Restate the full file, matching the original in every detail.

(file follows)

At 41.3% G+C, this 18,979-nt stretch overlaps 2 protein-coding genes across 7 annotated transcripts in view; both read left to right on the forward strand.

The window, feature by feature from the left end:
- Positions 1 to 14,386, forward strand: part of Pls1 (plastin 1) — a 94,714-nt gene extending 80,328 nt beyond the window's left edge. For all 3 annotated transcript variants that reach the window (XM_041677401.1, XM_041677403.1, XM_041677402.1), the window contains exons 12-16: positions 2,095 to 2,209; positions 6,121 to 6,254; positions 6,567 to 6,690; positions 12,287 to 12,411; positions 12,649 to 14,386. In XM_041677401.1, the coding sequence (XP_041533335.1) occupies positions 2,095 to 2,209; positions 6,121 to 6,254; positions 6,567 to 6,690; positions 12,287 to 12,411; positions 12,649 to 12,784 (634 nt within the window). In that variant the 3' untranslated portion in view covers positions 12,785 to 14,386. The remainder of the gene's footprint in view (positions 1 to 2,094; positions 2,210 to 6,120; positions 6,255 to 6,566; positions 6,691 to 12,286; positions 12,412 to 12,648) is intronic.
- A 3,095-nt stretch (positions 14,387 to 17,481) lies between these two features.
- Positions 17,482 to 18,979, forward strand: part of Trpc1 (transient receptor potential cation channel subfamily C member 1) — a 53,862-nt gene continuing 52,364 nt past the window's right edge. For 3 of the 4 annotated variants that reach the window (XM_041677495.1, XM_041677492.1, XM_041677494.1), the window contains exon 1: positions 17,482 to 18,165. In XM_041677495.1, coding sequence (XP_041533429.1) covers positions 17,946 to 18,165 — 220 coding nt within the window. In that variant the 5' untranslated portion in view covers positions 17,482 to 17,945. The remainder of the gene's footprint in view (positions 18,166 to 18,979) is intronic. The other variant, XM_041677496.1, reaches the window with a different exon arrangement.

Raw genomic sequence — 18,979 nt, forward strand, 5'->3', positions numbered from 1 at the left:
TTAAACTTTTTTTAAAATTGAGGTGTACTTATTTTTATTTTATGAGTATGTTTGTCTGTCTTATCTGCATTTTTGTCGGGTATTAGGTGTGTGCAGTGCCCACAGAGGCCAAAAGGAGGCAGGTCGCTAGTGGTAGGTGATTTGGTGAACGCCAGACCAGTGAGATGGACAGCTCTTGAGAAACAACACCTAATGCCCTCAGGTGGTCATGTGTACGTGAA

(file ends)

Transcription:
At 41.3% G+C, this 18,979-nt stretch overlaps 2 protein-coding genes across 7 annotated transcripts in view; both read left to right on the forward strand.

The window, feature by feature from the left end:
- Positions 1 to 14,386, forward strand: part of Pls1 (plastin 1) — a 94,714-nt gene extending 80,328 nt beyond the window's left edge. For all 3 annotated transcript variants that reach the window (XM_041677401.1, XM_041677403.1, XM_041677402.1), the window contains exons 12-16: positions 2,095 to 2,209; positions 6,121 to 6,254; positions 6,567 to 6,690; positions 12,287 to 12,411; positions 12,649 to 14,386. In XM_041677401.1, the coding sequence (XP_041533335.1) occupies positions 2,095 to 2,209; positions 6,121 to 6,254; positions 6,567 to 6,690; positions 12,287 to 12,411; positions 12,649 to 12,784 (634 nt within the window). In that variant the 3' untranslated portion in view covers positions 12,785 to 14,386. The remainder of the gene's footprint in view (positions 1 to 2,094; positions 2,210 to 6,120; positions 6,255 to 6,566; positions 6,691 to 12,286; positions 12,412 to 12,648) is intronic.
- A 3,095-nt stretch (positions 14,387 to 17,481) lies between these two features.
- Positions 17,482 to 18,979, forward strand: part of Trpc1 (transient receptor potential cation channel subfamily C member 1) — a 53,862-nt gene continuing 52,364 nt past the window's right edge. For 3 of the 4 annotated variants that reach the window (XM_041677495.1, XM_041677492.1, XM_041677494.1), the window contains exon 1: positions 17,482 to 18,165. In XM_041677495.1, coding sequence (XP_041533429.1) covers positions 17,946 to 18,165 — 220 coding nt within the window. In that variant the 5' untranslated portion in view covers positions 17,482 to 17,945. The remainder of the gene's footprint in view (positions 18,166 to 18,979) is intronic. The other variant, XM_041677496.1, reaches the window with a different exon arrangement.

Raw genomic sequence — 18,979 nt, forward strand, 5'->3', positions numbered from 1 at the left:
TTAAACTTTTTTTAAAATTGAGGTGTACTTATTTTTATTTTATGAGTATGTTTGTCTGTCTTATCTGCATTTTTGTCGGGTATTAGGTGTGTGCAGTGCCCACAGAGGCCAAAAGGAGGCAGGTCGCTAGTGGTAGGTGATTTGGTGAACGCCAGACCAGTGAGATGGACAGCTCTTGAGAAACAACACCTAATGCCCTCAGGTGGTCATGTGTACGTGAA